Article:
A Global Stock Trader’s Guide to Navigating Food Inflation

Agriculture stocks are beating their global peers this quarter as extreme weather, the war in Ukraine and rising protectionism drive up food prices. Exposure to the sector is a good hedge for inflation, some investors say.

(Bloomberg) — Agriculture stocks are beating their global peers this quarter as extreme weather, the war in Ukraine and rising protectionism drive up food prices. Exposure to the sector is a good hedge for inflation, some investors say.

An index tracking total returns from select agricultural producers has outperformed the broader MCSI World Index by about three percentage points since the start of July, data compiled by Bloomberg show. The industry has outperformed as a gauge of food commodity prices posted its biggest gain in 16 months last month.

Some exposure is advised to food stocks, similar to what is usually given to oil sector, as a form of insurance, said Marc Elliott, energy transition investment specialist at Union Bancaire Privee in Geneva. “Investing in agricultural names is perhaps a good way to hedge against climate change and certain geopolitical risks.”

Among the drivers for higher food prices were heavy rains in Europe and China, unusually dry weather in Thailand, Russia’s decision to scrap its grain accord with Ukraine, and India’s move to ban some rice exports.

There are plenty of reasons to think prices will keep climbing. A food-supply crisis is one of the top four threats facing the world this year, according to the World Economic Forum’s Global Risks Report 2023 published in January.

“With weather patterns becoming more volatile our view is that food prices will continue to rise at a faster pace than in previous decades,” said Peter Garnry, head of equity strategy at Saxo Bank AS in Copenhagen. The outlook remains positive for the industry, and even acquisitions will accelerate, he said.

Machinery, Fertilizers

Among the key beneficiaries of food inflation will be companies producing farming inputs such as equipment and fertilizers, according to Lombard Odier Investment Managers.

The farmer has been a winner of soft commodity inflation and is eager to upgrade equipment, said Conor Walsh, a fund manager for new food systems at Lombard Odier in London. “Companies like Deere & Co., AGCO Corp. and CNH Industrial have all been well positioned in this environment.” 

Longer-term trends are also working in favor of the industry, he said.

“With the world’s population set to reach 10 billion by 2050, we need to find a way to meet this increased demand in a sustainable way. Equity markets are beginning to see early signs of growth in areas designed to produce food more efficiently and sustainably.”

Food Producers

BNP Paribas Asset Management says it favors stocks related to food production and trading as they have so far done a good job of passing on inflation to their customers.

Specifically, producers in Asia “should benefit from higher raw material prices,” said Minyue Liu, an investment specialist for Asian and Greater China equities at BNP Paribas Asset in Hong Kong.

At the same time, investors should also be aware that governments may step in to control prices, while food inflation may curb volume growth and exports may be restricted, she said.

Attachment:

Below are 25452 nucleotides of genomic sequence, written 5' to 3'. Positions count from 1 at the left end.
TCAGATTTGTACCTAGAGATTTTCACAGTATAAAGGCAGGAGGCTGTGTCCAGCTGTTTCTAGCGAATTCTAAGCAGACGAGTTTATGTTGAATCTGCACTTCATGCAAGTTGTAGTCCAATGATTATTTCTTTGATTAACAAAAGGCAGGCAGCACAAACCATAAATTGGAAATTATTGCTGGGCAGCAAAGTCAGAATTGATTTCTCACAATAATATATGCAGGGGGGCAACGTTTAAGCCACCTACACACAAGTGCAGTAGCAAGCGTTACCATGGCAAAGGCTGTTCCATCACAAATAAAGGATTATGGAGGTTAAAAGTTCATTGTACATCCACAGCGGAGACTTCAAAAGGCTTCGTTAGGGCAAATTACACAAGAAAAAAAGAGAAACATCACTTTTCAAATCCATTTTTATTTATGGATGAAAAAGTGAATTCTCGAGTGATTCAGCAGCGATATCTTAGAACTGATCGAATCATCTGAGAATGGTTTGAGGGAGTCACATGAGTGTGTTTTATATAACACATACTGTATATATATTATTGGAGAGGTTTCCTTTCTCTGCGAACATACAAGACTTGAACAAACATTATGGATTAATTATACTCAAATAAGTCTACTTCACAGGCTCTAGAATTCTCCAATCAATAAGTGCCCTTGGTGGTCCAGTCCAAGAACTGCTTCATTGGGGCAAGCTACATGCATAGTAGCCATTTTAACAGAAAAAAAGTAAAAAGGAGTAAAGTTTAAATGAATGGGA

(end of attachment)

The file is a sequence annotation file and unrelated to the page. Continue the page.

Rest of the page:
India, the world’s largest rice exporter, banned the export of several varieties of the staple in July to protect domestic supplies. That has pushed up prices of the commodity outside the country and stoked global food-market tensions. Traders are concerned sugar will be the next to face export restrictions.

Some of the food-trading stocks that may benefit from higher prices include Australia’s GrainCorp Ltd., Singapore-listed Wilmar International Ltd., and India’s Shree Renuka Sugars Ltd. and rice producer KRBL Ltd. 


Other firms set to profit from food inflation may be supermarkets and discount retailers, according to Janus Henderson Investors.

“Trading down has been a feature as the shopper has to make their limited budget go further,” said Stephen Payne, a fund manager at the money manager in London. Supermarkets, private-label makers and discount retailers “make higher margins on own-label than branded sales,” he said.

Janus Henderson holds shares in London-listed B&M European Value Retail SA and UK meat supplier Cranswick Plc to benefit from the trend of consumer shifting to lower-priced products, he said.

Discount-store chains such as Turkey’s BIM Birlesik Magazalar AS, Russia’s Magnit PJSC and Portugal’s Jeronimo Martins SGPS SA have all gained more than 15% this year to rank among the best performers in an index of food retailers compiled by Bloomberg Intelligence.

Read More: Discount Retailers Remain Strong, Bloomberg Intelligence Says 

Pepsi, Hostess

Some of the world’s biggest food and beverage producers may also be able to beat their peers in the new world of food inflation, according to JPMorgan Chase & Co.

“Food insecurity is the ‘new normal’ with climate change and biodiversity loss pointing to recurring crises and structurally higher food inflation,” strategists at the bank including Joyce Chang in New York wrote in a research note this month. 

JPMorgan has overweight ratings on PepsiCo Inc., Hostess Brands Inc. and Mondelez International Inc. on its view the companies “can adapt sustainable growth revenues at a faster pace than the industry average,” according to the note.

–With assistance from Pratik Parija and Siddhartha Singh.

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